Mr PASIN (Barker) (19:45): The south-east of South Australia is no stranger to bushfires. We’ve certainly had our fair share. While the memory of Ash Wednesday is still very raw for many in the Limestone Coast community, every fire season firefighters continue to stand ready to defend not only their own properties and their own communities but also those of others.
This summer, fires in South Australia meant we were fighting fires on many fronts, but I want to talk this evening about a fire at Coles in my electorate. It’s 20 kilometres south of Lucindale and 350 kays from Adelaide. This was the Lucindale community’s third fire in three years, following the Killara fire over the new year period in 2020 and the Blackford fire in 2021.
The Coles fire started on 19 January and quickly spread, eventually burning almost 4,000 hectares of blue gums and farmland over four days. There was a significant amount of paddock feed and boundary fencing lost, but luckily no houses and livestock, thanks to the remarkable work of firefighting teams. Tragically, however, CFS volunteer Louise Hincks from the Happy Valley CFS was killed by a falling tree while she was bravely battling the fire. She was a dedicated volunteer who joined that organisation 28 years ago and was known to travel across South Australia to fight fires. Indeed, on this occasion Ms Hincks had travelled the 350km from her home in Adelaide to help the Lucindale community, a truly selfless act, and one that I’m certain the Lucindale community and the broader South Australian community will never forget. I extend my condolences to the Happy Valley CFS crew and to Ms Hincks’s family for their loss. The Country Fire Service is a service made up of selfless individuals just like Ms Hincks, who place themselves in danger to keep others safe. After seeing the fire’s aftermath firsthand a couple of weeks ago, it was clear that without the numerous fire units—from the air and on the ground—that fought this fire, the outcome could have been even worse. To the paid and unpaid professionals who fight fires and keep our communities safe and our homes and assets protected, I say: thank you.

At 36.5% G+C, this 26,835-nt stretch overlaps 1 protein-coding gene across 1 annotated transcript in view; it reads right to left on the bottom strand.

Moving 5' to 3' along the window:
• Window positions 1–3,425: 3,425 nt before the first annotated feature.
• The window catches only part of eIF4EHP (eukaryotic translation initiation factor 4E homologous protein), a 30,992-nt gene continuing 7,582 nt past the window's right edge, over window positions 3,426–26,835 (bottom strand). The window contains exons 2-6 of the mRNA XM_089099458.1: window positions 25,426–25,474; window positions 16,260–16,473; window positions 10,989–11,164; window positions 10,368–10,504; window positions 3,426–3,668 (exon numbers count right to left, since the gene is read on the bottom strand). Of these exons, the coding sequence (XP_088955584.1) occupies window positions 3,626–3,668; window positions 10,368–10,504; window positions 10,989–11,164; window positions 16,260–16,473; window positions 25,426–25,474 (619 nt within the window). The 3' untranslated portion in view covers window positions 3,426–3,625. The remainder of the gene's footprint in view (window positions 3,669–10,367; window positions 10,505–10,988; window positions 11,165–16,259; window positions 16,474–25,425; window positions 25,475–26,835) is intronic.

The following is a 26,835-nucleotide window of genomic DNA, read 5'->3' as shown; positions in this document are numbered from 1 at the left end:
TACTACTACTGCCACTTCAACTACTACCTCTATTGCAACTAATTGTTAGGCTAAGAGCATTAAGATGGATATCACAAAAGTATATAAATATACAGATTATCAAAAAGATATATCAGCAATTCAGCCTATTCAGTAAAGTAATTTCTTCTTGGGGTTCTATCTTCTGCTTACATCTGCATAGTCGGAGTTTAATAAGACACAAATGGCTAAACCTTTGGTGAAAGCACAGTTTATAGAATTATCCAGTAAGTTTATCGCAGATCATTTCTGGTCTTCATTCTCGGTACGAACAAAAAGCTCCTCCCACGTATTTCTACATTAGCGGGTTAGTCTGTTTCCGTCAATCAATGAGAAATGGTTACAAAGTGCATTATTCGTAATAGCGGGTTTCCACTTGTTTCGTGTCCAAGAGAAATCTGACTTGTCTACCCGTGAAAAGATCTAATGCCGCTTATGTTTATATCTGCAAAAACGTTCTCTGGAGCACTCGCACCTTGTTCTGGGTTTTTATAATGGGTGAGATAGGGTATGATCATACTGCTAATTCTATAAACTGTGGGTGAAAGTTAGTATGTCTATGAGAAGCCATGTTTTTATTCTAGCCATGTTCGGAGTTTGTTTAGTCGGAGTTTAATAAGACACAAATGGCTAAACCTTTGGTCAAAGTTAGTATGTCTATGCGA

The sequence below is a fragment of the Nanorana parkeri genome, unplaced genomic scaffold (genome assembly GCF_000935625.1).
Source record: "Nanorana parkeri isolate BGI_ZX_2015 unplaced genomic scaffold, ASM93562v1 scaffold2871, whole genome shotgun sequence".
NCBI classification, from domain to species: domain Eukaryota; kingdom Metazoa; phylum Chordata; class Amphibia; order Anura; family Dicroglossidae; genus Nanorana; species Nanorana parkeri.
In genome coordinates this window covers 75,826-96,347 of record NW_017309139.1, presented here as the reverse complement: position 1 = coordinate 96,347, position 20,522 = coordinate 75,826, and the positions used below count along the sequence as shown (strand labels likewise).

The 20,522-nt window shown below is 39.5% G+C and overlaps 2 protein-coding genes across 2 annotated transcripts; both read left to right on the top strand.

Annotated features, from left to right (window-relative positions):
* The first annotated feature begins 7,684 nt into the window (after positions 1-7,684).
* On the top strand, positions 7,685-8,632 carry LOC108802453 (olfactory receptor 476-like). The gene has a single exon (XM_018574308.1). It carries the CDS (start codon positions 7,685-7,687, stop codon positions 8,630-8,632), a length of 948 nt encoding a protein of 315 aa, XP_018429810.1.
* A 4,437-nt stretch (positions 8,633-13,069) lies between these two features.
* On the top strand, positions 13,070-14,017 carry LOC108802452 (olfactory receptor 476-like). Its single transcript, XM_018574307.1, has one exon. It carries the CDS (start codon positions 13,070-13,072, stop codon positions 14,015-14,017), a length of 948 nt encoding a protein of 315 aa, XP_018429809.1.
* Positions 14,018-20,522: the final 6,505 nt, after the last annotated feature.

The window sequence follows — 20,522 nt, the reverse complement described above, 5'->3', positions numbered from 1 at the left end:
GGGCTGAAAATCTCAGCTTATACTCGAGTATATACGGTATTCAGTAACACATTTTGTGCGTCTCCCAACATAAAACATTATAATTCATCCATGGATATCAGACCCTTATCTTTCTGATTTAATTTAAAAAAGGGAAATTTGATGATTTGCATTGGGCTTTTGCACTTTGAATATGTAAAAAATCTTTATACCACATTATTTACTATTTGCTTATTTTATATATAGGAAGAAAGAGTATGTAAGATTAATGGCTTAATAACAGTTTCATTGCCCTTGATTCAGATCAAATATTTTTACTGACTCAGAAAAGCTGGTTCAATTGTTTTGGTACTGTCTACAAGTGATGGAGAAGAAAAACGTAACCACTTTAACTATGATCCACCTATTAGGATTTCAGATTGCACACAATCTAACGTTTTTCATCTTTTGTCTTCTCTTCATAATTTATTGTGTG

I am proud to represent Barker, where so many are willing to serve their communities when they’re needed the most. In rural and regional Australia we know that we are only as strong as our community, and the Country Fire Service reminds us every day that there are thousands of people in our state at the ready to put themselves in harm’s way to protect others who they probably don’t even know. That is why I’m such a huge supporter of the SA Volunteer Fire Fighters Museum located in Naracoorte. South Australia has a long and proud volunteer firefighting history. Some time ago a group of dedicated volunteers in Naracoorte, led by the unstoppable Rex Hall, undertook to establish a museum to honour that proud history. After many years of planning, including an $18,000 business case funded by the federal government via the Building Better Regions Fund, the museum officially opened in February 2020 on the anniversary of the Ash Wednesday bushfires. The museum specifically aims to research, record, conserve and promote the history and equipment of the South Australian volunteer fire service. The museum is also a constant reminder to all volunteer firefighters, past and present, that we appreciate their dedication and hard work in often dangerous or life-threatening conditions, leaving their own families, their homes and sometimes their communities to help others. I am extremely proud that a coalition government helped to fund stage 1 of the SA Volunteer Fire Fighters Museum in Naracoorte with a grant of $320,000. Rex Hall and the volunteers at the museum are now working towards stage 2, which will incorporate an auditorium, an interactive interpretive centre, administration facilities, meeting facilities and a replica of Naracoorte’s first fire station. I’m supporting Rex and the volunteers at the museum with stage 2 and I’m working here in Canberra to investigate funding opportunities for this second stage.
I think it’s important for our local communities, and indeed the state, to see the museum completed as a tribute and a reminder of the selfless hard work, dedication and sacrifice of our volunteer firefighters. So I will continue to fight to see this funding committed.